Event promotion is a pretty difficult task to perform, even in today’s social media age. Each and every event banks on stellar attendance, in order to boost profitability, whether it is a festival, seminar or even a trade show. Though many people assume that event promotion is just posting it online and letting the advertisement speak for itself, promotion is actually an intricate science with certain set steps that if followed correctly, will ascertain a wider audience outreach. The following are tips on social media event promotion:

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How do you spot a fake social media influencer on Instagram who has bought their likes and followers and duped companies into putting their reputation into their entirely inexperienced hands?

Influencer marketing on Instagram can be a huge drain on your resources and a massive waste of time – or it can be one of the best marketing tactics you’ve ever used. If you’re going to work with an Instagram influencer, here’s what you need to do before sealing the deal:

1. Evaluate their engagement rate

It’s easy to make snap judgments on the qualification of an influencer by looking at their follower numbers, likes, and comments, and it’s true that all of these can give you some helpful insights – but only when you also look at engagement rate as well.

If you can see thousands of followers but not many likes per post, that’s not a good sign. If there’s an impressive number of likes on the post your potential influencer posted yesterday, but only 5-10 on the posts from a month or so back, those likes have probably been bought from a dodgy site selling fake engagement from bot accounts.

Accounts with weird names including numbers (e.g. Born2018SXT) or a lot of accounts that have no profile pictures, it means those followers/likers were bought.

2. Check if their community is active

Community is key when evaluating an influencer profile. You want to make sure that there’s a real conversation happening between the influencer and the community with a more personal message than “thanks.”. This means that majority of comments from the influencer’s followers are genuine (and not two-word, spam comments or obscure emojis).

If comments aren’t referring to what’s actually going on in the post, you can assume that they’re automated by bots. And an audience of bot accounts is not going to bring you any joy (money). Big accounts are bound to attract some spam, notwithstanding the influencer in question is not a fake, but you’ll be able to authenticate an account from the comments.

3. Make sure their follower growth is steady

The same rule applies to follower growth as to account activity such as likes and comments. A sudden and significant spike in followers over one day? They’re sure as hell not real. Sudden and significant drop in followers (we’re talking thousands) over one day? It could be the result of Instagram cleaning out blacklisted, bot accounts that the ‘influencer’ previously bought.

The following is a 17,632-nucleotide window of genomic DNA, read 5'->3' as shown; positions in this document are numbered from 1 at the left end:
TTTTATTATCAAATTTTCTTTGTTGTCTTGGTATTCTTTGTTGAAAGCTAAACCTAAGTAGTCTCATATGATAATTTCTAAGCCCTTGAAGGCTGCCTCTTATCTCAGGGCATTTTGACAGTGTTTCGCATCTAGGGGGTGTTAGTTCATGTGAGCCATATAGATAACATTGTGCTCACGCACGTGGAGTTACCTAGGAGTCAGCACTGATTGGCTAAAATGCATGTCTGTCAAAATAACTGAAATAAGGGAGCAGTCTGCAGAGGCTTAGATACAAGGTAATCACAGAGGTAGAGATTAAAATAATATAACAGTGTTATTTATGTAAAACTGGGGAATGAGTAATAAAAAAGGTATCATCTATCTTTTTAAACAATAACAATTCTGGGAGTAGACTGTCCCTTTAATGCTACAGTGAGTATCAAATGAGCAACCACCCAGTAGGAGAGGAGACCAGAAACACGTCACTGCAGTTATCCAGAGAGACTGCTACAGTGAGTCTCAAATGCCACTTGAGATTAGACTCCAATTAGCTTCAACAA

Bot accounts can’t be influenced, and fake engagement can’t be monetized, so walk away now. Besides, it’s not just about numbers: 5000 engaged followers are more valuable than 500,000 bot accounts. As with everything, quality beats quantity.

It is possible to gain a lot of followers organically, but difficult ever since Instagram stopped showing posts chronologically in the feed. Normally follower growth of a real influencer should be steady and fairly consistent.

4. Do some snooping on Google

A quick Google search is pretty much the answer to everything. Well, kind of. If you search your influencer’s name, you can get a good idea of their authority outside of Instagram too, which can also be useful when deciding who to collaborate with. Are they present on other channels? Do they have a loyal following on Facebook or Twitter or YouTube?

Check out their earned media value, which can include mentions and backlinks from other brands and influencers. It might be that their following off Instagram isn’t as big, but having an online presence that goes beyond Instagram alone can be a good indicator of authenticity.

5. Look into what they’re promoting

Look for posts tagged with #spon, #sponsored or #ad in their feed, and check out who they’ve collaborated with previously. Are the products they promote consistent with their personal brand or do they put their name behind literally anything, from toothpaste to car tires? If it’s the latter – avoid!

A good influencer will be selective with what they promote because they value their personal brand and they know their audience. No self-respecting influencer would promote something that their audience wouldn’t be interested in (or even actively against) for fear of alienating them and damaging the relationship they’ve worked tirelessly to build up. You can also check out the posts they’ve been tagged in to see which brands collaborate with or endorse them, or even just repost their content.

6. Ask for proof  

Finally, it doesn’t hurt to ask what results they generated from previous collabs with other brands. Fair enough, the responsibility to evaluate a campaign doesn’t lie exclusively with the influencer – it’s also up to brands to make sure the success of a campaign is measurable, by providing specific discount and tracking codes, among other things.

A good influencer should be able to back up their worth with some basic stats at the least, such as how many followers were gained for the brand they promoted throughout their campaign, how much referral traffic was generated to external sites, and so on.

So, those are the basics. If you check off each point from this list before entering into an influencer collaboration, it will be a sure-fire success…well, pretty much.

Guest post from Godfrey Omanga, LinkedIn.